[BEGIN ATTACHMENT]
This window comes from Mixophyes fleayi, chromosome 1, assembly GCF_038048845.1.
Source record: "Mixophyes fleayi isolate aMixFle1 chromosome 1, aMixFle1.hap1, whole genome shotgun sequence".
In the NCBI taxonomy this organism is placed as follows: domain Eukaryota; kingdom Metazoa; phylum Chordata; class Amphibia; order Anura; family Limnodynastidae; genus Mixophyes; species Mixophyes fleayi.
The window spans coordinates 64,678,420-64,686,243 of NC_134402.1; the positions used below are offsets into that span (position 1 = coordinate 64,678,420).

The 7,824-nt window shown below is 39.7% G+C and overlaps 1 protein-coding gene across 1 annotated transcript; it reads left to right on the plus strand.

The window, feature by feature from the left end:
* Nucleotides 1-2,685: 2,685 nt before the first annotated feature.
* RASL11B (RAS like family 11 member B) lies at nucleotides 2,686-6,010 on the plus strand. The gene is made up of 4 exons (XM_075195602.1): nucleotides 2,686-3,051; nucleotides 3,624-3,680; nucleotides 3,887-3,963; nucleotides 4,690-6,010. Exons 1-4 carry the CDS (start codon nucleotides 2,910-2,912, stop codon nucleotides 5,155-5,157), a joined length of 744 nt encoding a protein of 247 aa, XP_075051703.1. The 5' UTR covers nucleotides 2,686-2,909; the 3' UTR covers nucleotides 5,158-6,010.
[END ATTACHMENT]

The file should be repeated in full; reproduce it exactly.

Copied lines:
This window comes from Mixophyes fleayi, chromosome 1, assembly GCF_038048845.1.
Source record: "Mixophyes fleayi isolate aMixFle1 chromosome 1, aMixFle1.hap1, whole genome shotgun sequence".
In the NCBI taxonomy this organism is placed as follows: domain Eukaryota; kingdom Metazoa; phylum Chordata; class Amphibia; order Anura; family Limnodynastidae; genus Mixophyes; species Mixophyes fleayi.
The window spans coordinates 64,678,420-64,686,243 of NC_134402.1; the positions used below are offsets into that span (position 1 = coordinate 64,678,420).

The 7,824-nt window shown below is 39.7% G+C and overlaps 1 protein-coding gene across 1 annotated transcript; it reads left to right on the plus strand.

The window, feature by feature from the left end:
* Nucleotides 1-2,685: 2,685 nt before the first annotated feature.
* RASL11B (RAS like family 11 member B) lies at nucleotides 2,686-6,010 on the plus strand. The gene is made up of 4 exons (XM_075195602.1): nucleotides 2,686-3,051; nucleotides 3,624-3,680; nucleotides 3,887-3,963; nucleotides 4,690-6,010. Exons 1-4 carry the CDS (start codon nucleotides 2,910-2,912, stop codon nucleotides 5,155-5,157), a joined length of 744 nt encoding a protein of 247 aa, XP_075051703.1. The 5' UTR covers nucleotides 2,686-2,909; the 3' UTR covers nucleotides 5,158-6,010.